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Gary

I edit with Premiere at home and Final Cut at work (still on 7 but learning FCPX as we speak). I never worked with Avid, but I know people who do (and they are a lot better editors than me, I am just a cameraman who can edit a bit when he has to...)

What I found is that most people who work on Avid have done so ever since, and when they have to learn Premiere or FCP, of course they don't feel at home and think those programs are inferior. But so do I when I try to use Avid...

In my opinion it is really more of what are you used to, than what is really the "better" program.

I have sat next to people who showed me why Avid is the best editing program, and I believed them. I also sat next to somebody who showed me why FCP X is the best editing program ever, and I believed him, too! ;)

It is really hard to say what is best and what is not, but Avid definitely has the major advantage that all the pros use it and say it's the best - which will lead to more people learning it when they want to become pro editors.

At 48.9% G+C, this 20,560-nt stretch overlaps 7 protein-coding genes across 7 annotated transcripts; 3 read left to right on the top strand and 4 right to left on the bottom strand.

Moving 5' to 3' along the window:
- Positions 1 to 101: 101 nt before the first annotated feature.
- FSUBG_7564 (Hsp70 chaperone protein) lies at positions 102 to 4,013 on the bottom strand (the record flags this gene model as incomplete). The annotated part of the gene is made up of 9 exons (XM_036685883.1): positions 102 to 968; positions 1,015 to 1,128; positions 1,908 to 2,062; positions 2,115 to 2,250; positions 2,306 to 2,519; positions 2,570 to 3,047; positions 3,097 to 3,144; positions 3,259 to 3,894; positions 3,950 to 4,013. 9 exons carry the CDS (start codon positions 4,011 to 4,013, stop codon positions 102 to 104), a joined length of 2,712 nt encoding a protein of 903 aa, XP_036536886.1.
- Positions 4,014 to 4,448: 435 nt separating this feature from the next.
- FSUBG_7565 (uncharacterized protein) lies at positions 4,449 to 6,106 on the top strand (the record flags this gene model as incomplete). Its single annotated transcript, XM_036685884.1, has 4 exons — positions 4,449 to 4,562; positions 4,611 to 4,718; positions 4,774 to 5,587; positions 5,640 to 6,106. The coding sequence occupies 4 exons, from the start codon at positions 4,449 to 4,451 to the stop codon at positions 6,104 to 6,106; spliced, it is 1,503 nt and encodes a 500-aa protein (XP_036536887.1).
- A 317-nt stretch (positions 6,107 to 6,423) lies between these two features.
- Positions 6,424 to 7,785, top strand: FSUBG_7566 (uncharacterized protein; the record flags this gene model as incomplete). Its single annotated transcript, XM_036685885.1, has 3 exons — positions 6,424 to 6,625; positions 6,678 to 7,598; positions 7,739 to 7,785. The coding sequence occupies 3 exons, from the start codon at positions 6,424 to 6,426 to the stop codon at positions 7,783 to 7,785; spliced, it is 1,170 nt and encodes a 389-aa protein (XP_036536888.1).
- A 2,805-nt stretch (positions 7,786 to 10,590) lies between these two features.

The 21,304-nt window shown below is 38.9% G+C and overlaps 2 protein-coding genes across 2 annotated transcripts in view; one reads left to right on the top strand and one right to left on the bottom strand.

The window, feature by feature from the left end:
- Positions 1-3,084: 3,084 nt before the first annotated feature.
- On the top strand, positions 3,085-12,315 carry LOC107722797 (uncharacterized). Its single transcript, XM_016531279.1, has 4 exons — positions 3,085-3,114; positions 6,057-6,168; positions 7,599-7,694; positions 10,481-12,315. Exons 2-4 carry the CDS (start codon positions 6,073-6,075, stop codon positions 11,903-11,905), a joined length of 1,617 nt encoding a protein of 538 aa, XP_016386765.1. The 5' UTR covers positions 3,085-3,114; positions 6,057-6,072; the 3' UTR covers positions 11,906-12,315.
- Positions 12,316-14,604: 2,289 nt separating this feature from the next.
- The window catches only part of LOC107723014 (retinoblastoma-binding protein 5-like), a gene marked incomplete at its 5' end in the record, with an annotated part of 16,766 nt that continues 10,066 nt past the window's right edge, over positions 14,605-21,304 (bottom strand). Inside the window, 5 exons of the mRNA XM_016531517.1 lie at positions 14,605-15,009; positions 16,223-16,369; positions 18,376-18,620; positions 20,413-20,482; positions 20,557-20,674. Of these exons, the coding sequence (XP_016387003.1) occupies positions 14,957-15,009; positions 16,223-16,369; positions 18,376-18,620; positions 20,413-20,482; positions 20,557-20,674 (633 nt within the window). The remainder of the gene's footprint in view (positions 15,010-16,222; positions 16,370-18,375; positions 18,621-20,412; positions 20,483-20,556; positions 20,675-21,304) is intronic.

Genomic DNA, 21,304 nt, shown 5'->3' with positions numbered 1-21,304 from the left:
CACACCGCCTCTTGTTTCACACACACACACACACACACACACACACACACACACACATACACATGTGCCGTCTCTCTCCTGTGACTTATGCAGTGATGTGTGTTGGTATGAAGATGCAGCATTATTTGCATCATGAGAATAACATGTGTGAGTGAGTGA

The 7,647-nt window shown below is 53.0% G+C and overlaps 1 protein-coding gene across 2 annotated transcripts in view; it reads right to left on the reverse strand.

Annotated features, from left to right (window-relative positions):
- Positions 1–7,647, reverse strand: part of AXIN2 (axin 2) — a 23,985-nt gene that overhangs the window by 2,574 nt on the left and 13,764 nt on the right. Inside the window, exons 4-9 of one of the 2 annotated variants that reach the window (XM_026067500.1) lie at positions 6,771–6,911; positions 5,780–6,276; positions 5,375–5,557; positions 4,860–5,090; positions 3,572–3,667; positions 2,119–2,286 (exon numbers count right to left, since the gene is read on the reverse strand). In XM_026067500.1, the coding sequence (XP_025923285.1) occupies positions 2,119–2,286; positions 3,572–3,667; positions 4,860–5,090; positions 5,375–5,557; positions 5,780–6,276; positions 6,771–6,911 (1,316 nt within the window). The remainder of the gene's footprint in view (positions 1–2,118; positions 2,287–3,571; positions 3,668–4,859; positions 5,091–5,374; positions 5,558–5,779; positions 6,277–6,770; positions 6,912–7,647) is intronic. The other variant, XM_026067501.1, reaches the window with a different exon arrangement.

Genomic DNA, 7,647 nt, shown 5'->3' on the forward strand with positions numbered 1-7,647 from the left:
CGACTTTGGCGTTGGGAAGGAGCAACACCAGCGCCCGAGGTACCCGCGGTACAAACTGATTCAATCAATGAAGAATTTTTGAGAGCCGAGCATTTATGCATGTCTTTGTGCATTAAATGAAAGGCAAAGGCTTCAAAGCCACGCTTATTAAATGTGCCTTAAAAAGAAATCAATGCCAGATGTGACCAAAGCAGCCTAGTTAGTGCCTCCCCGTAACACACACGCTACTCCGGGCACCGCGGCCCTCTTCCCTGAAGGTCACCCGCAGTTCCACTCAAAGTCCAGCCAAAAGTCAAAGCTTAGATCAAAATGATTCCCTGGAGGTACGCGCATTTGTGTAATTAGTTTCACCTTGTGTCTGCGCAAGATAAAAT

April 10, 2014

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Heiko

Yes Coen brothers used Final Cut pro 7, probably because it was familiar and they had no time for a learning curve. Theres been a bogus rumor they used Premiere but they did not.

http://digitalfilms.wordpress.com/tag/coen-brothers/

And as much as i love finchers films his choices in tech have made his films less than his earlier films. He uses red cameras which have made his films look milky and I'm not a fan. So his use of premiere gets a who cares.

April 4, 2014

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MIcp